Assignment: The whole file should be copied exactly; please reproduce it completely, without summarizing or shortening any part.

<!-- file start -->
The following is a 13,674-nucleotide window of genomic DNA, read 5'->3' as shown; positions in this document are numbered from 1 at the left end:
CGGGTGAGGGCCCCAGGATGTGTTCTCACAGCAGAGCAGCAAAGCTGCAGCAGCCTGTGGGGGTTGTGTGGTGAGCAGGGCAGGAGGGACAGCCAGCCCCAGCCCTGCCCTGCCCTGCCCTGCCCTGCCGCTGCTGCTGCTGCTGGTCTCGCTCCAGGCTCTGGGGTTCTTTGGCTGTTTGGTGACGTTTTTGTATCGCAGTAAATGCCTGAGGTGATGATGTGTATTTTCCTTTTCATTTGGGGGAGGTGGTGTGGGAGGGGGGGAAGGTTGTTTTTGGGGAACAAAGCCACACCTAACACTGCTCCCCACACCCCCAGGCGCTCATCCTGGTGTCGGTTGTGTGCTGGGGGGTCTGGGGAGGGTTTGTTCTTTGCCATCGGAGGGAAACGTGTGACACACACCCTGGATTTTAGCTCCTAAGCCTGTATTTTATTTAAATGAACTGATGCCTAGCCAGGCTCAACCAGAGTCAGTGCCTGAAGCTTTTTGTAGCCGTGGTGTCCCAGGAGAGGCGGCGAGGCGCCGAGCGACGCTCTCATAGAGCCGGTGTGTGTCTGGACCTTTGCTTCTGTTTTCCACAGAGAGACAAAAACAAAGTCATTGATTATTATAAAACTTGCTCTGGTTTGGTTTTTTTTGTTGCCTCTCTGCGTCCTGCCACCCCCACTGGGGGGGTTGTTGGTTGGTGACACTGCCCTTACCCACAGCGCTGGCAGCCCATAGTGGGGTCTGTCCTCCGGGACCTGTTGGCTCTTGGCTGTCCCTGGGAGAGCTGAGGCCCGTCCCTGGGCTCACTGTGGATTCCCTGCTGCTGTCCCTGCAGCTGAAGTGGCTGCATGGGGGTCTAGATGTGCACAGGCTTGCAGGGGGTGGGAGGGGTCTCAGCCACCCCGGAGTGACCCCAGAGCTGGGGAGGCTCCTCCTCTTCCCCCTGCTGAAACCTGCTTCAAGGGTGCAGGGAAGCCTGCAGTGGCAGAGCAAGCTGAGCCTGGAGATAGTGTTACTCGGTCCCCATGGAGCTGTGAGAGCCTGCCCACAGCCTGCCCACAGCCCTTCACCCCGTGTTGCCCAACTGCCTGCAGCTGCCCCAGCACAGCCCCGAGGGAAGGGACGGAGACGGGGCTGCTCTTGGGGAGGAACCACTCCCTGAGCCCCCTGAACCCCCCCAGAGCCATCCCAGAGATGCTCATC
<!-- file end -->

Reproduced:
The following is a 13,674-nucleotide window of genomic DNA, read 5'->3' as shown; positions in this document are numbered from 1 at the left end:
CGGGTGAGGGCCCCAGGATGTGTTCTCACAGCAGAGCAGCAAAGCTGCAGCAGCCTGTGGGGGTTGTGTGGTGAGCAGGGCAGGAGGGACAGCCAGCCCCAGCCCTGCCCTGCCCTGCCCTGCCCTGCCGCTGCTGCTGCTGCTGGTCTCGCTCCAGGCTCTGGGGTTCTTTGGCTGTTTGGTGACGTTTTTGTATCGCAGTAAATGCCTGAGGTGATGATGTGTATTTTCCTTTTCATTTGGGGGAGGTGGTGTGGGAGGGGGGGAAGGTTGTTTTTGGGGAACAAAGCCACACCTAACACTGCTCCCCACACCCCCAGGCGCTCATCCTGGTGTCGGTTGTGTGCTGGGGGGTCTGGGGAGGGTTTGTTCTTTGCCATCGGAGGGAAACGTGTGACACACACCCTGGATTTTAGCTCCTAAGCCTGTATTTTATTTAAATGAACTGATGCCTAGCCAGGCTCAACCAGAGTCAGTGCCTGAAGCTTTTTGTAGCCGTGGTGTCCCAGGAGAGGCGGCGAGGCGCCGAGCGACGCTCTCATAGAGCCGGTGTGTGTCTGGACCTTTGCTTCTGTTTTCCACAGAGAGACAAAAACAAAGTCATTGATTATTATAAAACTTGCTCTGGTTTGGTTTTTTTTGTTGCCTCTCTGCGTCCTGCCACCCCCACTGGGGGGGTTGTTGGTTGGTGACACTGCCCTTACCCACAGCGCTGGCAGCCCATAGTGGGGTCTGTCCTCCGGGACCTGTTGGCTCTTGGCTGTCCCTGGGAGAGCTGAGGCCCGTCCCTGGGCTCACTGTGGATTCCCTGCTGCTGTCCCTGCAGCTGAAGTGGCTGCATGGGGGTCTAGATGTGCACAGGCTTGCAGGGGGTGGGAGGGGTCTCAGCCACCCCGGAGTGACCCCAGAGCTGGGGAGGCTCCTCCTCTTCCCCCTGCTGAAACCTGCTTCAAGGGTGCAGGGAAGCCTGCAGTGGCAGAGCAAGCTGAGCCTGGAGATAGTGTTACTCGGTCCCCATGGAGCTGTGAGAGCCTGCCCACAGCCTGCCCACAGCCCTTCACCCCGTGTTGCCCAACTGCCTGCAGCTGCCCCAGCACAGCCCCGAGGGAAGGGACGGAGACGGGGCTGCTCTTGGGGAGGAACCACTCCCTGAGCCCCCTGAACCCCCCCAGAGCCATCCCAGAGATGCTCATC